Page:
A new standardized assessment provides a useful tool for following up on the updates and progress of surgeons as they develop the skills needed to perform robot-assisted microsurgery, says a study of the Plastic and Reconstructive Surgery.
“The Structured Assessment of Robotic Microsurgical Skills (SARMS) is the first validated instrument for assessing robotic microsurgical skills,” according to the report by ASPS Member Surgeon Dr Jesse C. Selber of the University of Texas MD Anderson Cancer Center, Houston. Initial assessments using the SARMS show that, after a steep initial learning curve, surgical trainees display steady improvement in their ability to perform robot-assisted microsurgery tasks.
SARMS Tracks Development of Robotic Microsurgery Skills; The researchers describe the development and testing of the SARMS as a standard technique for uating technical skills for robot-assisted microsurgery. The SARMS consisted of 11 items”six uating microsurgery skills and five uating robotic skills.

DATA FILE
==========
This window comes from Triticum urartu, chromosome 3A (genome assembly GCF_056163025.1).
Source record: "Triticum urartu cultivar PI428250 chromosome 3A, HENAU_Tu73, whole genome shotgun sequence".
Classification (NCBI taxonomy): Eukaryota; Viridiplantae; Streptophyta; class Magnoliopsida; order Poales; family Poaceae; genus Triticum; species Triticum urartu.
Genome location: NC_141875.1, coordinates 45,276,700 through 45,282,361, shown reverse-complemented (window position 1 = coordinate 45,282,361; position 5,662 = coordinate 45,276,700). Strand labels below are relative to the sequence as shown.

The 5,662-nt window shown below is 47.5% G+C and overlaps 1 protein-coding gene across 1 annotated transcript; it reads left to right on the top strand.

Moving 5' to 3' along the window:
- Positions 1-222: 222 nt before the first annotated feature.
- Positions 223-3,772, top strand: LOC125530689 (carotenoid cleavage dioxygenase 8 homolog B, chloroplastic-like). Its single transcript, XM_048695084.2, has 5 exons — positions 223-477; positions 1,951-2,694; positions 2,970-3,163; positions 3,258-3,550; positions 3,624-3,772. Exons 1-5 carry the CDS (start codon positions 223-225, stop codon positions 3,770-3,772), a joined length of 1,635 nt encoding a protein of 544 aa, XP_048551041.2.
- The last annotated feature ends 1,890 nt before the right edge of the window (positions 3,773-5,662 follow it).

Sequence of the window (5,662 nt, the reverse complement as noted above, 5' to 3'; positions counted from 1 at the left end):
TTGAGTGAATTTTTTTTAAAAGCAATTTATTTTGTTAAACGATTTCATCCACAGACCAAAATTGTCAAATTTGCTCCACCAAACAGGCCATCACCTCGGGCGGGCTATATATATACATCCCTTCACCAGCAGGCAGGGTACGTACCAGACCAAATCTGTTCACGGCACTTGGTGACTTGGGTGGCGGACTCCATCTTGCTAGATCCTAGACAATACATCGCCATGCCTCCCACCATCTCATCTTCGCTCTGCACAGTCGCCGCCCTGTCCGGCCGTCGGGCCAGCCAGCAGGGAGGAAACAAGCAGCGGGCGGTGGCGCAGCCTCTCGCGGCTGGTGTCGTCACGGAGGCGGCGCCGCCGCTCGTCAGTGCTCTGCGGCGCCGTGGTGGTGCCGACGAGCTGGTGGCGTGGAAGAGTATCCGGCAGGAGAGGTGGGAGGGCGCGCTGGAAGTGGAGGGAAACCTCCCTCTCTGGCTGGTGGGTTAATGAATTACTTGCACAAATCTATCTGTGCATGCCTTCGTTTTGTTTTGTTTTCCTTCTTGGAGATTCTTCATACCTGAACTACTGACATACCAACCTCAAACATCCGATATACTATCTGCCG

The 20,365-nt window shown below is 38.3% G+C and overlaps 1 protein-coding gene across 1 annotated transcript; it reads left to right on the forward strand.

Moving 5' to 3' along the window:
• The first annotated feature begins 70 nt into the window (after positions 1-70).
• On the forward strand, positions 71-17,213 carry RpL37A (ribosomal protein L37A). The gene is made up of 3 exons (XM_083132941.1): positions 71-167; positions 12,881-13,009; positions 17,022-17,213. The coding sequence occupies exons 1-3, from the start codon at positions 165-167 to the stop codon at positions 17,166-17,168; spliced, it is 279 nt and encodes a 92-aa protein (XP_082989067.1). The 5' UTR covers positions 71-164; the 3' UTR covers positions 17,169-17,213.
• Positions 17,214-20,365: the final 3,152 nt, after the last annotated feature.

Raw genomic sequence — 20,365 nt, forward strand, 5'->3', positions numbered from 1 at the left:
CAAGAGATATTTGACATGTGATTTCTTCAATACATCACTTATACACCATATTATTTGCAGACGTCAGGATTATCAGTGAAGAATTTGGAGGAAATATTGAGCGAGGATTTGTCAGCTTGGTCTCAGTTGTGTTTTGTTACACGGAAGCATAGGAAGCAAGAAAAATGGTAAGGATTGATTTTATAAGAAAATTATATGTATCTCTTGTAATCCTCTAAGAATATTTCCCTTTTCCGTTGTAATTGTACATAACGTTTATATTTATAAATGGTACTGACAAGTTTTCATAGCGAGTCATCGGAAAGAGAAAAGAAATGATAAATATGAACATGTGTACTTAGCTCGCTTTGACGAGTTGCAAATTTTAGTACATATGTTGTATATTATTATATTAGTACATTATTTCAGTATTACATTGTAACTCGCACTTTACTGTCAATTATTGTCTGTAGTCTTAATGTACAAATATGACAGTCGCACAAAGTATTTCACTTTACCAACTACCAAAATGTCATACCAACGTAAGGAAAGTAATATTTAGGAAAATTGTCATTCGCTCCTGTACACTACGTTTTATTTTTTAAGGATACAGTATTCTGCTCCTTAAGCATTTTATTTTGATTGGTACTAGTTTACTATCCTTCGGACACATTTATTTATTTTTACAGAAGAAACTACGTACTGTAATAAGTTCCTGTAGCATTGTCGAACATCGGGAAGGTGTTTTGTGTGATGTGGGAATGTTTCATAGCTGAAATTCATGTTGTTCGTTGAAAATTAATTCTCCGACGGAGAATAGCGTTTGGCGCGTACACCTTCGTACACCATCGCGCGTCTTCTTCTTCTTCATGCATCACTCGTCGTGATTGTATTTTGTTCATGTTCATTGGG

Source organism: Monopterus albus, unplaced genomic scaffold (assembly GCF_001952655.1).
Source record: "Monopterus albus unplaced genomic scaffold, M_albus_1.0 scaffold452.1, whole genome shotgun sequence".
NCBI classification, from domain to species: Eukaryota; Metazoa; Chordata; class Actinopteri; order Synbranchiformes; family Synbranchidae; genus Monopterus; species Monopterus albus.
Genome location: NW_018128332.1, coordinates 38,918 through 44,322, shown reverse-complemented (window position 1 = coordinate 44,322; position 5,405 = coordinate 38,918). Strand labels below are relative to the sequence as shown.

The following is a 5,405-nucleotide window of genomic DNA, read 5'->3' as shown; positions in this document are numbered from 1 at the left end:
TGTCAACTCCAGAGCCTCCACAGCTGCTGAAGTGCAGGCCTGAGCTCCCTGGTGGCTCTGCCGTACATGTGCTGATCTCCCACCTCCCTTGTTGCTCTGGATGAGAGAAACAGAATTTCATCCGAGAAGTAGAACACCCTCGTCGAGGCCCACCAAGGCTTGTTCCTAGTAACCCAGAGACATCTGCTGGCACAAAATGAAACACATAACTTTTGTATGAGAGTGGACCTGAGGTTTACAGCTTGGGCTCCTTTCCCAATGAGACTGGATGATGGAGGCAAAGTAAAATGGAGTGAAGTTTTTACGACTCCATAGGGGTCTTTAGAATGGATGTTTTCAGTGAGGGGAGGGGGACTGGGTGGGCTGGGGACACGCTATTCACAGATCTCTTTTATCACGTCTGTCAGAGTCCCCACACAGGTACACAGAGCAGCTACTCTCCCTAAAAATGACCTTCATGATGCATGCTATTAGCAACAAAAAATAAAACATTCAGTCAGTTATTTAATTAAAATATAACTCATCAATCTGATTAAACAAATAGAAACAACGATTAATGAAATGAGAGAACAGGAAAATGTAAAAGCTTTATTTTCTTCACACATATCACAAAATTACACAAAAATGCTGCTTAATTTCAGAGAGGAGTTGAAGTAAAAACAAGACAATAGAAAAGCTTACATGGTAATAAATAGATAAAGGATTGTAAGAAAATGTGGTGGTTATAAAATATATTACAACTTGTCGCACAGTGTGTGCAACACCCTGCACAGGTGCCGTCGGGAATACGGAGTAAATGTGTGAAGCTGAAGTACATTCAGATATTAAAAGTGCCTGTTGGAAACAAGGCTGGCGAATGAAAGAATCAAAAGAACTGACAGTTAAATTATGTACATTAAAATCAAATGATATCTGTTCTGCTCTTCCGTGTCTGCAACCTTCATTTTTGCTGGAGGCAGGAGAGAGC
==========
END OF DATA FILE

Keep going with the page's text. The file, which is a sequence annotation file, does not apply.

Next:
After the SARMS was validated, expert surgeons used it to grade videos of surgical trainees performing robot-assisted microvascular anastomoses”joining and suturing tiny artificial blood vessels, just three millimeters in diameter. Each of nine trainees was graded on five videos, made as they gained experience with the robotic surgical system. Changes in scores in each area were assessed, along with the time required to complete the procedure.
The SARMS scores documented general improvement in microsurgical skills with each practice session. On a five-point scale”from “novice” to “expert””the trainees’ average ratings of overall skill and performance increased from around two to around four.
“The results showcased an initial steep ascent in advanced technical skill acquisition, followed by more improvement though slowly. Across the five sessions, average operative time decreased gradually, from about 30 to 19 minutes”.said Dr.Selber.